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State legislators aim to restrict abortion pills, ‘trafficking’ next in states with bans


State legislators aim to restrict abortion pills, ‘trafficking’ next in states with bans

Feb 02, 2024 | 12:46 pm ET
By Kelcie Moseley-Morris
A protester shares his views on abortion at the Kansas Capitol in January 2024. (Tim Carpenter/Kansas Reflector)

A protester shares his views on abortion at the Kansas Capitol in January 2024. (Tim Carpenter/Kansas Reflector)

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More than half of state legislatures across the country started their 2024 legislative sessions in January, and plenty of abortion-related bills have already been introduced, especially in states where the procedure is already banned. It can be hard to monitor them all, so States Newsroom’s Reproductive Rights Today team will track certain bills that could become law in their respective states in a bi-weekly legislative roundup. Depending on the partisan makeup of a state’s legislature and other state government officials, some bills have a higher chance of passing and becoming law than others. 


Abortion is legal in Iowa after a court blocked a six-week abortion ban from going into effect in July 2023, but Iowa Capital Dispatch reports some lawmakers are attempting to include material produced by an anti-abortion group in the public school curriculum statewide.

House File 2031: According to the bill, a video showing the development of a fetus would be required to be shown in health classes in Iowa schools. Teachers would be required to show students a video displaying an ultrasound and fetal development, and the bill called out the “Meet Baby Olivia” video as an example. That video is produced by Live Action, an anti-abortion organization. Reproductive rights groups say the video contains medically inaccurate information. A similar bill became law in North Dakota in 2023, and proposals have been introduced in Missouri, Kentucky and West Virginia, but only Iowa’s bill has advanced past committee so far.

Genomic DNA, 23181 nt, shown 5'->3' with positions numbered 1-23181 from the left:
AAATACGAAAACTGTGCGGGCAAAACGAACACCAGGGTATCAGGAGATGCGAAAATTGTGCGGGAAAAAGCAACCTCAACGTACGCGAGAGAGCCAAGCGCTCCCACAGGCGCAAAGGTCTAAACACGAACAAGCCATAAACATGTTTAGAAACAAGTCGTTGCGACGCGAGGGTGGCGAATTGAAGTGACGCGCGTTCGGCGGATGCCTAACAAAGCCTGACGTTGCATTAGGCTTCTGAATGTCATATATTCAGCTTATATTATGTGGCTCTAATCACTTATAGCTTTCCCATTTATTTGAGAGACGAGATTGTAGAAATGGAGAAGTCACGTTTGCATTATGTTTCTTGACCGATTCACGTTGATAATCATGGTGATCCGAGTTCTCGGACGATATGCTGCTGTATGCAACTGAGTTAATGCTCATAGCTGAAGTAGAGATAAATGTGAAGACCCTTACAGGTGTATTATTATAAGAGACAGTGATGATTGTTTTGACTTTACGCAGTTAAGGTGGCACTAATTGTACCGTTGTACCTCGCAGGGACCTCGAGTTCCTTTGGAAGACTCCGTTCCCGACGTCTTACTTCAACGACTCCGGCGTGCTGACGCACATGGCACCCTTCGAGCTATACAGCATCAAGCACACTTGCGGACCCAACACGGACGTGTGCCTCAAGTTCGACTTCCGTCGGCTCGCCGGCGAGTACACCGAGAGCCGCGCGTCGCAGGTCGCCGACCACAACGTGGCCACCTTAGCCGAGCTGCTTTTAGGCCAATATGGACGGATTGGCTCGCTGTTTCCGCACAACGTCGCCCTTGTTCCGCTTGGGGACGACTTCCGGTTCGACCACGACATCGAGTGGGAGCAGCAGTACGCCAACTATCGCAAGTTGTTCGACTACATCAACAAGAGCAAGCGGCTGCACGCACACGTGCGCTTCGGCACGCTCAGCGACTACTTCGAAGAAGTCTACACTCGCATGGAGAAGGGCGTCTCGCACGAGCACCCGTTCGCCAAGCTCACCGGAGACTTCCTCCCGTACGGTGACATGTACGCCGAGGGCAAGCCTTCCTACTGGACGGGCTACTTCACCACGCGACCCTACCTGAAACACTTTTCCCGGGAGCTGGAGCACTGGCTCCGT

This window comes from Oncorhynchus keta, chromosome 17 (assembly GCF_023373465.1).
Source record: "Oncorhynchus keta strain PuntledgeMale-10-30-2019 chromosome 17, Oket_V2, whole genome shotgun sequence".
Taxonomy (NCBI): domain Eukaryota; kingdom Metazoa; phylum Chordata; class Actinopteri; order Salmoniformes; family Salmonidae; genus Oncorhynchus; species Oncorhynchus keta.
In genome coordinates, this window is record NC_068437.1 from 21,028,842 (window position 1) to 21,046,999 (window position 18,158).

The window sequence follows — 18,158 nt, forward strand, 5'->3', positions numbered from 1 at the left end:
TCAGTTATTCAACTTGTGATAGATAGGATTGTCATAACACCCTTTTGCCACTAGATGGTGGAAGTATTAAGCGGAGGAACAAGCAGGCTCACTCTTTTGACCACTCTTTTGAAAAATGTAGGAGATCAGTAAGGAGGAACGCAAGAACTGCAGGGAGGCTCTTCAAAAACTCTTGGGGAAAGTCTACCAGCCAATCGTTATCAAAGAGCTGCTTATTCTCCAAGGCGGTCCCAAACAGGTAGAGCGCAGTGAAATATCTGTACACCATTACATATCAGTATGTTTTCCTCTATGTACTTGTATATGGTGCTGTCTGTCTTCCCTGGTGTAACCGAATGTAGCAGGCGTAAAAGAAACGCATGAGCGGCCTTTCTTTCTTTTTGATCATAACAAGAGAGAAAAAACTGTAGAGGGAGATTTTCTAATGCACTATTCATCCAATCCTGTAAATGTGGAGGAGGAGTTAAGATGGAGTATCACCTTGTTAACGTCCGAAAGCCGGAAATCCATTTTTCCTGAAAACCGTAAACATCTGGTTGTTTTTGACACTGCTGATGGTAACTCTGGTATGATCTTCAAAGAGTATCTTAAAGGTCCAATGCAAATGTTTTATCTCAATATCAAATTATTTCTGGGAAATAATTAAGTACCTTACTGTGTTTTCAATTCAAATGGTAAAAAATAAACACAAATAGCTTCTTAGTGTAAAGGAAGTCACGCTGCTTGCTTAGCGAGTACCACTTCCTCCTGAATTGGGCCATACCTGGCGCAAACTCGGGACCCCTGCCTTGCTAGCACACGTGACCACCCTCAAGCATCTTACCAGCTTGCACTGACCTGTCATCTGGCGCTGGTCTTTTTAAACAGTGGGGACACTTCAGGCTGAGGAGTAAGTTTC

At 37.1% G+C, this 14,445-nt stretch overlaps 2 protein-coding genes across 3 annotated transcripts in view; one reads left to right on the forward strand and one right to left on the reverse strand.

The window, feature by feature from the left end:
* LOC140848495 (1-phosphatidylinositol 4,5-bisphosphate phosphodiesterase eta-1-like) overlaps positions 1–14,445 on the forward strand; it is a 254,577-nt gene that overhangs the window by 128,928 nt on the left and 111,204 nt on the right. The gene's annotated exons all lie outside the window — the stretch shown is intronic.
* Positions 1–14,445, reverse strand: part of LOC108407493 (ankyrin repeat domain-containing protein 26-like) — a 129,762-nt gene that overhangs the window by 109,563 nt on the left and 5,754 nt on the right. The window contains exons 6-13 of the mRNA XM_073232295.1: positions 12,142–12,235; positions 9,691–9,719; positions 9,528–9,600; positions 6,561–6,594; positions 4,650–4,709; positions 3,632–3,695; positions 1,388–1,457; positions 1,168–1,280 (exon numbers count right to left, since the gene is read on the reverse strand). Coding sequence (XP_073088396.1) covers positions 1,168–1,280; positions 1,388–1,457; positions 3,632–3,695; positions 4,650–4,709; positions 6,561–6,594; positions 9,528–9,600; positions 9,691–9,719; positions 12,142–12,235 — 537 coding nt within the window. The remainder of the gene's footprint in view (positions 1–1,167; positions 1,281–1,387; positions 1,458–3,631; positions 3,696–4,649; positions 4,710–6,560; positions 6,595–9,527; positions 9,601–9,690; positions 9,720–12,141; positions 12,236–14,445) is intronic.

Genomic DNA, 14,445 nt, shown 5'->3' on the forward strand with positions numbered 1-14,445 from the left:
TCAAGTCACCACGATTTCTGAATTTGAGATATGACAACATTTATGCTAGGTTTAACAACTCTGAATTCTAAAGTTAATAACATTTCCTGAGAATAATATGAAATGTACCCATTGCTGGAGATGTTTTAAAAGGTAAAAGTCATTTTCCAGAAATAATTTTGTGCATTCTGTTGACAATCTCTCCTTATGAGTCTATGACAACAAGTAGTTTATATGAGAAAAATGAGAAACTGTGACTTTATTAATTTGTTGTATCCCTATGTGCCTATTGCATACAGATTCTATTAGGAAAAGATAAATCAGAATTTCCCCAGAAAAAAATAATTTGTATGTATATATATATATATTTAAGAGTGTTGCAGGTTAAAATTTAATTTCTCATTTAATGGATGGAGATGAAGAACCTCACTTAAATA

Status: Passed by subcommittee, 2-1

Sponsor: Republican Rep. Luana Stoltenberg  


Republicans control both chambers of the general assembly and the offices of governor and attorney general, and Republican legislators have introduced two bills that could have significant implications for the state if they advance. Indiana has a near-total abortion ban with exceptions for rape and incest and fatal fetal anomalies or if the pregnant patient faces a serious health risk.

Senate Bill 217: Prohibits the prescription or possession of an abortion-inducing drug. A practitioner found in violation of the law would be charged with a misdemeanor for the first offense, and a felony for subsequent offenses. Nonprofit organizations would also be prohibited from offering any financial assistance for abortion-inducing drugs. 

Status: The bill died after not receiving a hearing by the Feb. 1 deadline.

Sponsor: Republican Sen. Michael Young


Despite Kansas voters’ overwhelming rejection of abortion bans in a referendum shortly after the Dobbs decision in 2022, Kansas Reflector reported a near-total abortion ban bill introduced in the legislature in early January, House Bill 2492. It’s opposed by both abortion rights supporters and opponents, including Kansans for Life, the main proponent of the “yes” side of the referendum. A spokesperson for that organization said legislators should focus on bills that stand a chance of becoming law. 

Aside from the ban bill, two other abortion-related pieces of legislation have been introduced, but haven’t received public hearings yet. Abortion is legal in Kansas, and six clinics provide in-clinic services.